Critics of the Obama administration's deal to swap five
Sen. John McCain (R-Ariz.) called the five, who are now in Qatar, "the hardest and toughest of all."
A closer look at the former prisoners, however, indicates that not all were hard-core militants. Three held political positions in the Taliban government that ruled Afghanistan from 1996 to 2001 and were considered relative moderates. A fourth was a mid-level police official, according to experts.
Only one, Mohammed Fazl, appears to have a documented history as a military leader and dangerous extremist.
Alex Strick van Linschoten, who has written extensively on the Taliban, said the release of the five men would be "a boost in terms of morale" for the group, but said he doubted that they would contribute significantly to the conflict in Afghanistan.
"All these guys are pretty old now," he said.
Here is a brief look at the five:
• Fazl was chief of staff of the Taliban army and is accused of commanding forces that massacred hundreds of civilians in the final years of Taliban rule, before the 2001 U.S.-led invasion. He was arrested in November 2001 after surrendering peacefully to U.S.-allied warlords in northern Afghanistan. "Fazl is the only one of the five to face accusations of explicit war crimes and they are, indeed, extremely serious," Kate Clark of the Afghanistan Analysts Network, a Kabul-based research group, wrote in a commentary published Wednesday.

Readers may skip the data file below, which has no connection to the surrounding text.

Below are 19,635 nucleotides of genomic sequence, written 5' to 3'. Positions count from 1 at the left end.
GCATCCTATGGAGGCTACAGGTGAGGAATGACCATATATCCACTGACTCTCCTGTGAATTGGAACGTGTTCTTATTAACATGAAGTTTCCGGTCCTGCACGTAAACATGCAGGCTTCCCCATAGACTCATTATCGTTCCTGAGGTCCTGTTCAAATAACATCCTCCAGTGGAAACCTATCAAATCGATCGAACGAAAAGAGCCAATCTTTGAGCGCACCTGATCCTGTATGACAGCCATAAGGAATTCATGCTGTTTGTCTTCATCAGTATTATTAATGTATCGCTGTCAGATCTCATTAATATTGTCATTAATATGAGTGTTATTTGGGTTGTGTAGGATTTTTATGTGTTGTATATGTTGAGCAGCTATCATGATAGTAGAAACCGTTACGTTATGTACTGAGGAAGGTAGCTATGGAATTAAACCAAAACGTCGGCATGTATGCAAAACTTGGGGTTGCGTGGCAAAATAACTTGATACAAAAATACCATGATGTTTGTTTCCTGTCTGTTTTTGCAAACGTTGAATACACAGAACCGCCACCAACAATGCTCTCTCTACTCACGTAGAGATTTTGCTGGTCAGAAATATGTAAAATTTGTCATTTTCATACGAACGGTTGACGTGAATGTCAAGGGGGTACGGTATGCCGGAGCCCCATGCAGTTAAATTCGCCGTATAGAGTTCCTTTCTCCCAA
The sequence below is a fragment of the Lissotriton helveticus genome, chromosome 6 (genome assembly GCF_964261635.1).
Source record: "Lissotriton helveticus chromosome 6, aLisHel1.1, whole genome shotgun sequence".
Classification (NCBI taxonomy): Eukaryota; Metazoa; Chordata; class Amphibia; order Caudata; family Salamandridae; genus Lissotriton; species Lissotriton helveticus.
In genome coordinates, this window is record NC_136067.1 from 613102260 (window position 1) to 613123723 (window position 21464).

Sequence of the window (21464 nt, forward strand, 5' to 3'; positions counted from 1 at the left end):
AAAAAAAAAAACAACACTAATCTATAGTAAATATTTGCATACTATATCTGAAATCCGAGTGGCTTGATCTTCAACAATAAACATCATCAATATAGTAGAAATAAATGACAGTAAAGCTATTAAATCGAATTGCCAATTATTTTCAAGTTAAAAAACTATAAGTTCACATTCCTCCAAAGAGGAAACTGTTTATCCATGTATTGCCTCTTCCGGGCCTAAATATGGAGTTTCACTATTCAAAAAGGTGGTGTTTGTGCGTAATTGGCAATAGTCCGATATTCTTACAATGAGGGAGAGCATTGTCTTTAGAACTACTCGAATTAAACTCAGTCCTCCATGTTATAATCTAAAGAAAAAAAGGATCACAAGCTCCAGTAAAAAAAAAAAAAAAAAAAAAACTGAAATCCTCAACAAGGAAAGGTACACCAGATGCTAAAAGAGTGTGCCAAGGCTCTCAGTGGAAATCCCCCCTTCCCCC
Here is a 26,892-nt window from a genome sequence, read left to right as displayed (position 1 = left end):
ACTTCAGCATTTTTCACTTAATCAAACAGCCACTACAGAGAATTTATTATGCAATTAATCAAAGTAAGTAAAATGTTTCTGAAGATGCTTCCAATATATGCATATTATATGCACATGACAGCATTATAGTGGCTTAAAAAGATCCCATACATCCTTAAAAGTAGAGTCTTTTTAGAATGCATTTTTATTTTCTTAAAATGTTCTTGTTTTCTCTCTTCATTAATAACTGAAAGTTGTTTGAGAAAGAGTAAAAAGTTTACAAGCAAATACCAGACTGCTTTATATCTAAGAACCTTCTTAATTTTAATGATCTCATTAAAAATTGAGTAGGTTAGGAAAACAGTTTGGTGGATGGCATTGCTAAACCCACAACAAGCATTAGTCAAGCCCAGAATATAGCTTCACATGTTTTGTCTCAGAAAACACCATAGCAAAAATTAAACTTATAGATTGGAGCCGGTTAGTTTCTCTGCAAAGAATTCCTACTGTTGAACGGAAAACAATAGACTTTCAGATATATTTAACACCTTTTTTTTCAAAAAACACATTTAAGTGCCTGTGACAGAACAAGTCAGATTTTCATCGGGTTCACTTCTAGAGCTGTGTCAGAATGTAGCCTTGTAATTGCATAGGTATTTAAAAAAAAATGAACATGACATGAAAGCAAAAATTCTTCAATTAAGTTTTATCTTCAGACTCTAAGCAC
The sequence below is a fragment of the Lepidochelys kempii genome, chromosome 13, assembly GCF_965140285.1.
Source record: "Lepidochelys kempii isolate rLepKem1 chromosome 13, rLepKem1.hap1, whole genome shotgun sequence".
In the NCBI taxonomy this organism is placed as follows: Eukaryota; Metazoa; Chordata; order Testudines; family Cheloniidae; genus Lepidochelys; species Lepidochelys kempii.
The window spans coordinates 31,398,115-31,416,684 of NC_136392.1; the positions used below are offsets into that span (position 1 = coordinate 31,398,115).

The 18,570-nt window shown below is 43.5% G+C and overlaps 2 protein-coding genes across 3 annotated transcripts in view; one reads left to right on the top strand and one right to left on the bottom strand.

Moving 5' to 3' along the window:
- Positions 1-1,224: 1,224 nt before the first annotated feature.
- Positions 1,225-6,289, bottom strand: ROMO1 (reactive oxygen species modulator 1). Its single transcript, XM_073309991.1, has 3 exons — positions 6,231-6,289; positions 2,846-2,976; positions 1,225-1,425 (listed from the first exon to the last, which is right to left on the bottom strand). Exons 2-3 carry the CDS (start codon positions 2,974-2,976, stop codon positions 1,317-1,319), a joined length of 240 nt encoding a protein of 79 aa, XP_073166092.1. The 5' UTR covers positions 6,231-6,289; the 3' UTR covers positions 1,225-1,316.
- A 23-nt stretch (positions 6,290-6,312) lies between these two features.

• Khairullah Khairkhwa is a founding member of the Taliban who was governor of Herat, a western province. He commanded a contingent of Taliban fighters who seized the provincial capital in 1997 and is described in U.S. documents as "a hard-liner in his support of the Taliban philosophy." Those who know him, however, say he was never a hard-liner and didn't try to force his views on others. "If you looked at a lot of the Taliban leadership, he was different," said Pakistani journalist Rahimullah Yusufzai, who has covered Afghanistan for three decades.
• Mullah Norullah Noori was listed in Guantanamo documents released by
• Mohammed Haq Wasiq was a student of Islam in his mid-20s who went to Kabul when the Taliban came to power to work for a relative who had been appointed the head of the intelligence service. When the deputy intelligence chief fell ill, Wasiq took over the post, according to his prison file. After the U.S.-led invasion, Wasiq offered his help in locating the Taliban supreme leader, Mullah Mohammad Omar, but was arrested by U.S. forces.
• Mohammed Nabi Omari was labeled by the U.S. as “a senior Taliban official who served in multiple leadership roles.” He was a police chief in the southern province of Zabol but never served in the Taliban leadership, according to research by Clark and the Afghanistan Analysts Network. Experts believe that Omari was added to the prisoner swap because he is an associate of the